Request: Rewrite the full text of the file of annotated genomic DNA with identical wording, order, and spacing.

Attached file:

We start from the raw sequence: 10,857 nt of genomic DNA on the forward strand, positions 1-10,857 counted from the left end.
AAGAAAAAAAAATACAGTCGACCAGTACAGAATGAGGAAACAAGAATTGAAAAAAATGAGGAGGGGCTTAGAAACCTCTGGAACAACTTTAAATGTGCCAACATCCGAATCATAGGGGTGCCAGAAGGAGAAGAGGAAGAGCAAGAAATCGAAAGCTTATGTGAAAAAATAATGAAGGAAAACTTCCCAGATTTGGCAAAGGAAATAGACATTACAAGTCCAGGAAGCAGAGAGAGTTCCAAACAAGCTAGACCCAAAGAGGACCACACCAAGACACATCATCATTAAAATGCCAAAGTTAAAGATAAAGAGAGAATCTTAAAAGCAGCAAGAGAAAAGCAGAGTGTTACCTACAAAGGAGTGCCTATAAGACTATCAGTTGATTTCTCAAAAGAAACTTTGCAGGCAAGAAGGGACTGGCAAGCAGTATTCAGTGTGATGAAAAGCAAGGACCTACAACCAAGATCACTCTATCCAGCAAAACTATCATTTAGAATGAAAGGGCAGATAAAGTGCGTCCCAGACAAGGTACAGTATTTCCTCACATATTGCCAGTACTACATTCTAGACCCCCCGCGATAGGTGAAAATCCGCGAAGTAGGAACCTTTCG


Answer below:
We start from the raw sequence: 10,857 nt of genomic DNA on the forward strand, positions 1-10,857 counted from the left end.
AAGAAAAAAAAATACAGTCGACCAGTACAGAATGAGGAAACAAGAATTGAAAAAAATGAGGAGGGGCTTAGAAACCTCTGGAACAACTTTAAATGTGCCAACATCCGAATCATAGGGGTGCCAGAAGGAGAAGAGGAAGAGCAAGAAATCGAAAGCTTATGTGAAAAAATAATGAAGGAAAACTTCCCAGATTTGGCAAAGGAAATAGACATTACAAGTCCAGGAAGCAGAGAGAGTTCCAAACAAGCTAGACCCAAAGAGGACCACACCAAGACACATCATCATTAAAATGCCAAAGTTAAAGATAAAGAGAGAATCTTAAAAGCAGCAAGAGAAAAGCAGAGTGTTACCTACAAAGGAGTGCCTATAAGACTATCAGTTGATTTCTCAAAAGAAACTTTGCAGGCAAGAAGGGACTGGCAAGCAGTATTCAGTGTGATGAAAAGCAAGGACCTACAACCAAGATCACTCTATCCAGCAAAACTATCATTTAGAATGAAAGGGCAGATAAAGTGCGTCCCAGACAAGGTACAGTATTTCCTCACATATTGCCAGTACTACATTCTAGACCCCCCGCGATAGGTGAAAATCCGCGAAGTAGGAACCTTTCG